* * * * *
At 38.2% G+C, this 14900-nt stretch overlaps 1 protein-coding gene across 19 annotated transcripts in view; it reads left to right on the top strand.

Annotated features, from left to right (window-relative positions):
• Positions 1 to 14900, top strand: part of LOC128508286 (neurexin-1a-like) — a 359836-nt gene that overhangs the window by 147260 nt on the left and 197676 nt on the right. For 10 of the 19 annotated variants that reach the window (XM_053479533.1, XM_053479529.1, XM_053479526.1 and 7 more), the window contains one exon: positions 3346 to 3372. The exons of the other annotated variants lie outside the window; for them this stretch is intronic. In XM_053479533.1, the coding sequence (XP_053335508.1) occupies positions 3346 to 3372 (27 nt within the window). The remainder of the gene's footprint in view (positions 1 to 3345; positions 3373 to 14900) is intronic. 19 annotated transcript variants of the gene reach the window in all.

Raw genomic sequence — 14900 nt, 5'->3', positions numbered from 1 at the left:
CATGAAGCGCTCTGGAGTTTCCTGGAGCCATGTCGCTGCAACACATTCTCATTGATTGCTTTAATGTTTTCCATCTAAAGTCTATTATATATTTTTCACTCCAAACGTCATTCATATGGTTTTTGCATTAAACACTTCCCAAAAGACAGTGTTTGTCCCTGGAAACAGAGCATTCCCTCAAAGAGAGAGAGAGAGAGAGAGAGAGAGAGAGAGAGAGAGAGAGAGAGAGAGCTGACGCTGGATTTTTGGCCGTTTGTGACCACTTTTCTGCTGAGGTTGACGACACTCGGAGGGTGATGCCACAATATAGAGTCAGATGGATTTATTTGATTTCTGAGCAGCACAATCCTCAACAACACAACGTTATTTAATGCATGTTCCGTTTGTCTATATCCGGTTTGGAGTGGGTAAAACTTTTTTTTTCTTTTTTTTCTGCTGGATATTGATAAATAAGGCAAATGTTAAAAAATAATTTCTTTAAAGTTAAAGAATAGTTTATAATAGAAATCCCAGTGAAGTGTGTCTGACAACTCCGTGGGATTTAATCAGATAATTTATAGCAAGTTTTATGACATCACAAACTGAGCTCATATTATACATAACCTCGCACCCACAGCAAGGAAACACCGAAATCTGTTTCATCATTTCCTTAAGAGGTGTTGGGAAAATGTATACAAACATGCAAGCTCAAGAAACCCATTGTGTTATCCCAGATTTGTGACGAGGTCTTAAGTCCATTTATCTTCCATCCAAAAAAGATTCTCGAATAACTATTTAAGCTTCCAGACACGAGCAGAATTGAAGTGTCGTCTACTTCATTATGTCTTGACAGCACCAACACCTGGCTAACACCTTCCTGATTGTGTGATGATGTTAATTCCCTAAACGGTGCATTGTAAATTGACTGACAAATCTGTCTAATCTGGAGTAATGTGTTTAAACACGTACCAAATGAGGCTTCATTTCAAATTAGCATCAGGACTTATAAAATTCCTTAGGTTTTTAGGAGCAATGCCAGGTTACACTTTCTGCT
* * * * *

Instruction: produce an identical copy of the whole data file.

At 38.2% G+C, this 14900-nt stretch overlaps 1 protein-coding gene across 19 annotated transcripts in view; it reads left to right on the top strand.

Annotated features, from left to right (window-relative positions):
• Positions 1 to 14900, top strand: part of LOC128508286 (neurexin-1a-like) — a 359836-nt gene that overhangs the window by 147260 nt on the left and 197676 nt on the right. For 10 of the 19 annotated variants that reach the window (XM_053479533.1, XM_053479529.1, XM_053479526.1 and 7 more), the window contains one exon: positions 3346 to 3372. The exons of the other annotated variants lie outside the window; for them this stretch is intronic. In XM_053479533.1, the coding sequence (XP_053335508.1) occupies positions 3346 to 3372 (27 nt within the window). The remainder of the gene's footprint in view (positions 1 to 3345; positions 3373 to 14900) is intronic. 19 annotated transcript variants of the gene reach the window in all.

Raw genomic sequence — 14900 nt, 5'->3', positions numbered from 1 at the left:
CATGAAGCGCTCTGGAGTTTCCTGGAGCCATGTCGCTGCAACACATTCTCATTGATTGCTTTAATGTTTTCCATCTAAAGTCTATTATATATTTTTCACTCCAAACGTCATTCATATGGTTTTTGCATTAAACACTTCCCAAAAGACAGTGTTTGTCCCTGGAAACAGAGCATTCCCTCAAAGAGAGAGAGAGAGAGAGAGAGAGAGAGAGAGAGAGAGAGAGAGAGAGAGCTGACGCTGGATTTTTGGCCGTTTGTGACCACTTTTCTGCTGAGGTTGACGACACTCGGAGGGTGATGCCACAATATAGAGTCAGATGGATTTATTTGATTTCTGAGCAGCACAATCCTCAACAACACAACGTTATTTAATGCATGTTCCGTTTGTCTATATCCGGTTTGGAGTGGGTAAAACTTTTTTTTTCTTTTTTTTCTGCTGGATATTGATAAATAAGGCAAATGTTAAAAAATAATTTCTTTAAAGTTAAAGAATAGTTTATAATAGAAATCCCAGTGAAGTGTGTCTGACAACTCCGTGGGATTTAATCAGATAATTTATAGCAAGTTTTATGACATCACAAACTGAGCTCATATTATACATAACCTCGCACCCACAGCAAGGAAACACCGAAATCTGTTTCATCATTTCCTTAAGAGGTGTTGGGAAAATGTATACAAACATGCAAGCTCAAGAAACCCATTGTGTTATCCCAGATTTGTGACGAGGTCTTAAGTCCATTTATCTTCCATCCAAAAAAGATTCTCGAATAACTATTTAAGCTTCCAGACACGAGCAGAATTGAAGTGTCGTCTACTTCATTATGTCTTGACAGCACCAACACCTGGCTAACACCTTCCTGATTGTGTGATGATGTTAATTCCCTAAACGGTGCATTGTAAATTGACTGACAAATCTGTCTAATCTGGAGTAATGTGTTTAAACACGTACCAAATGAGGCTTCATTTCAAATTAGCATCAGGACTTATAAAATTCCTTAGGTTTTTAGGAGCAATGCCAGGTTACACTTTCTGCT